Section 512 Study
The United States Copyright Office is undertaking a public study to evaluate the impact and effectiveness of the safe harbor provisions contained in section 512 of title 17, United States Code.
Enacted in 1998 as part of the Digital Millennium Copyright Act (“DMCA”), section 512 established a system for copyright owners and online entities to address online infringement, including limitations on liability for compliant service providers to help foster the growth of internet-based services. Congress intended for copyright owners and internet service providers to cooperate to detect and address copyright infringements. To qualify for protection from infringement liability, a service provider must fulfill certain requirements, generally consisting of implementing measures to expeditiously address online copyright infringement.
While Congress understood that it would be essential to address online infringement as the internet continued to grow, it may have been difficult to anticipate the online world as we now know it, where each day users upload hundreds of millions of photos, videos and other items, and service providers receive over a million notices of alleged infringement. The growth of the internet has highlighted issues concerning section 512 that appear ripe for study. Accordingly, as recommended by the Register of Copyrights, Maria A. Pallante, in testimony and requested by Ranking Member Conyers at an April 2015 House Judiciary Committee hearing, the Office is initiating a study to evaluate the impact and effectiveness of section 512 and has issued a Notice of Inquiry requesting public comment. Among other issues, the Office will consider the costs and burdens of the notice-and-takedown process on large- and small-scale copyright owners, online service providers, and the general public. The Office will also review how successfully section 512 addresses online infringement and protects against improper takedown notices.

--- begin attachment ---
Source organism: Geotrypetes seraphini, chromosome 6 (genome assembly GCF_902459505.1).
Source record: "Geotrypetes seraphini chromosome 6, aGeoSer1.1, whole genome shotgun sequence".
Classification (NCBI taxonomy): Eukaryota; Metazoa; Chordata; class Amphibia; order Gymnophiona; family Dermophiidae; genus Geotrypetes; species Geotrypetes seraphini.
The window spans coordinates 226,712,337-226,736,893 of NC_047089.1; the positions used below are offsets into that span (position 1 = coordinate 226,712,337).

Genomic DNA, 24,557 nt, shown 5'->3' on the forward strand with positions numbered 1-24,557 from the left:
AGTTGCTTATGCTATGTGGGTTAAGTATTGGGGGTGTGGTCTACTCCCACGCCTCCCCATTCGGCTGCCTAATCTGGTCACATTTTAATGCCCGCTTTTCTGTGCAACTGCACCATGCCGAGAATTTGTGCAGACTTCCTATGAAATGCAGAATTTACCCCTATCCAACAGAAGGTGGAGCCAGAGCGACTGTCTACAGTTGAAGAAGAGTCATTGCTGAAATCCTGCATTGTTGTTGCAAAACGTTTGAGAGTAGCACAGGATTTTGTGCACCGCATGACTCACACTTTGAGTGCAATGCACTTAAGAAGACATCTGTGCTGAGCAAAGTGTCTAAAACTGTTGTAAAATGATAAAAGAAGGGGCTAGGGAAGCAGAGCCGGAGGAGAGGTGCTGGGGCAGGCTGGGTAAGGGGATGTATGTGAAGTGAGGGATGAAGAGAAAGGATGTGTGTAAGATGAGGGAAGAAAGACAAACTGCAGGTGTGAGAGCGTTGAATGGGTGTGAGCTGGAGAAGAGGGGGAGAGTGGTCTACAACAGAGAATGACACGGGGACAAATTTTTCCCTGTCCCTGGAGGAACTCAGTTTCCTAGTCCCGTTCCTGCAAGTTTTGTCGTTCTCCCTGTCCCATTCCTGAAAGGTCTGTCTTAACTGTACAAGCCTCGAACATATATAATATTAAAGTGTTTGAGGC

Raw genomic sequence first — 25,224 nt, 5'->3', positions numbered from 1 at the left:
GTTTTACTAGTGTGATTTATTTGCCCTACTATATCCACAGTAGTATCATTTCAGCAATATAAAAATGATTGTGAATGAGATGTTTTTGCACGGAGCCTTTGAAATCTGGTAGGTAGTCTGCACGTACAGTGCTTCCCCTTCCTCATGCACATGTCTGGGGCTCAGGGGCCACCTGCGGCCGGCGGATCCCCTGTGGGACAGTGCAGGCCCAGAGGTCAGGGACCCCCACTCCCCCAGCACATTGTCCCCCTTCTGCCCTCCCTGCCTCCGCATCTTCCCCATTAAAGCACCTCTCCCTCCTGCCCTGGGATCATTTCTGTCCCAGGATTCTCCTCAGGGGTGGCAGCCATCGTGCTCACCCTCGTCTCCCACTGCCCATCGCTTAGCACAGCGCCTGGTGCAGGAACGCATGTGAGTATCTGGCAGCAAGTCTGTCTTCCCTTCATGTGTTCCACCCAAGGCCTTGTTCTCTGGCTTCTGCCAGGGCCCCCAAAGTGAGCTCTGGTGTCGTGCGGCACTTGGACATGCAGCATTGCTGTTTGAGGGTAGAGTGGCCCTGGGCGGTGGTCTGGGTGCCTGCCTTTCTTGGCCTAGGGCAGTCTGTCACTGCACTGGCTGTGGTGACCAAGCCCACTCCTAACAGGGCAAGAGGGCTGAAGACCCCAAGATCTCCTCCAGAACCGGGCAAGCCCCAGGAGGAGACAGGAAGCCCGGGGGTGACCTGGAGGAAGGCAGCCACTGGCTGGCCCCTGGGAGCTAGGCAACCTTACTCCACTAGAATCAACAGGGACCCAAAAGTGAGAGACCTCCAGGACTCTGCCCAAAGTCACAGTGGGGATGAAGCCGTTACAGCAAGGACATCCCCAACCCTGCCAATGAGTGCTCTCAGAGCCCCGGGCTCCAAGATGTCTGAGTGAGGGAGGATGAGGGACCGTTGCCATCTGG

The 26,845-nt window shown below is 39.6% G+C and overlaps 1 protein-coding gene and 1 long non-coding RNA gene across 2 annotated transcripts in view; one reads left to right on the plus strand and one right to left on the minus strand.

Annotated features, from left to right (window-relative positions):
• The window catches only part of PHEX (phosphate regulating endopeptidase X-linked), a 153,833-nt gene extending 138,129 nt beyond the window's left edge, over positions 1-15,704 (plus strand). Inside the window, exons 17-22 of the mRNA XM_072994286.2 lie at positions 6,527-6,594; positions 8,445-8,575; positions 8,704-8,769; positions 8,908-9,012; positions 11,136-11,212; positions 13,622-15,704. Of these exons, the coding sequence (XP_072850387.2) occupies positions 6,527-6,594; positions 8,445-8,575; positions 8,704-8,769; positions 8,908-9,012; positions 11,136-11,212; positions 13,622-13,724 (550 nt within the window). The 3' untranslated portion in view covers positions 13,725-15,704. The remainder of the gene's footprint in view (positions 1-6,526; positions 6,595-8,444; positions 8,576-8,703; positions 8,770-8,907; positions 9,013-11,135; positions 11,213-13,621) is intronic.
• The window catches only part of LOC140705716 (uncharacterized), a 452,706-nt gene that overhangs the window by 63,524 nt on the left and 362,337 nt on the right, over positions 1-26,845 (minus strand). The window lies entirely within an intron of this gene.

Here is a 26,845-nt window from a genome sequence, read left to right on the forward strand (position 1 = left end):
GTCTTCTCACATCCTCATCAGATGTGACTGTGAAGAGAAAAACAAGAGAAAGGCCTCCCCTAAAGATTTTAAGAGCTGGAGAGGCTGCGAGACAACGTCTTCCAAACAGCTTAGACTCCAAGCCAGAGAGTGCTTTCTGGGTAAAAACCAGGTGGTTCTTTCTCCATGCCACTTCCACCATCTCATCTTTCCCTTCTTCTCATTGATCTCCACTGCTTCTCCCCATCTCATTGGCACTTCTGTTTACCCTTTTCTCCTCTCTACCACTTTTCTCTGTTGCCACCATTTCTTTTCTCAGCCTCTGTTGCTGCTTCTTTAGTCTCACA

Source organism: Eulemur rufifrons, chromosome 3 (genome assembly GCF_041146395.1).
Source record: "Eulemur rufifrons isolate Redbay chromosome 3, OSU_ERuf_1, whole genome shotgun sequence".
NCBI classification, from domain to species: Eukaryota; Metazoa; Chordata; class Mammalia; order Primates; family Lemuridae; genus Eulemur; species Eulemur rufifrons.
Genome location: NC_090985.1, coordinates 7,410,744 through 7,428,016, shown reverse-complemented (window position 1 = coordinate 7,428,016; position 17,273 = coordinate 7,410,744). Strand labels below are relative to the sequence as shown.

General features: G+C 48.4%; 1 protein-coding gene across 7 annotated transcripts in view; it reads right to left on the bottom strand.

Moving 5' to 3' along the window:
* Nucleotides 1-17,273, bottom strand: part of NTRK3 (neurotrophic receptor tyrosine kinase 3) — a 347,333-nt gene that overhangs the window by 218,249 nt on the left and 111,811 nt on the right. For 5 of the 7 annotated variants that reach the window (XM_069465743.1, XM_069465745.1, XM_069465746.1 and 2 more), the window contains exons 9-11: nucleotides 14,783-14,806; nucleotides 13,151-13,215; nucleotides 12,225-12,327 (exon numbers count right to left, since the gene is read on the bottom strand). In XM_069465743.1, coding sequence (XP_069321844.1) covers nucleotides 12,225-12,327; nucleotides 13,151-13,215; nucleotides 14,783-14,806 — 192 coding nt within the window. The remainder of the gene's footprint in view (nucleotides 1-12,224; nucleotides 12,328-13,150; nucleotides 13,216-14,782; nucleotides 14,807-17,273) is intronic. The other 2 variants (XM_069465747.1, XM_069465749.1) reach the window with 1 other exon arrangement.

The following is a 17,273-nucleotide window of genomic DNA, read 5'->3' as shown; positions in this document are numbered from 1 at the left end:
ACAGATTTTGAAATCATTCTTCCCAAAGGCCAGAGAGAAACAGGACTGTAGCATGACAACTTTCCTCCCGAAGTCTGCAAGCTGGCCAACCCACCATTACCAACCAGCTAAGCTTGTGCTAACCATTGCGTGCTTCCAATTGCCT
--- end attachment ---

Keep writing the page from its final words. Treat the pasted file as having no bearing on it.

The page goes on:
The Office received over 92,000 written submissions by the April 1, 2016 deadline for the first round of public comments. The Office then held public roundtables on May 2nd and 3rd in New York and May 12th and 13th in San Francisco to seek further input on the section 512 study. Transcripts of the New York and San Francisco roundtables are now available online. Additional written public comments are due by 11:59 pm EST on February 21, 2017 and written submissions of empirical research are due by 11:59 pm EST on March 22, 2017.
Jan 27, 2017 - Extension of Comment Period
Nov 8, 2016 - Request for Additional Comments
Apr 27, 2016 - Notice of Location Change for California Public Roundtables
Apr 20, 2016 - Notice of location change for Public Roundtables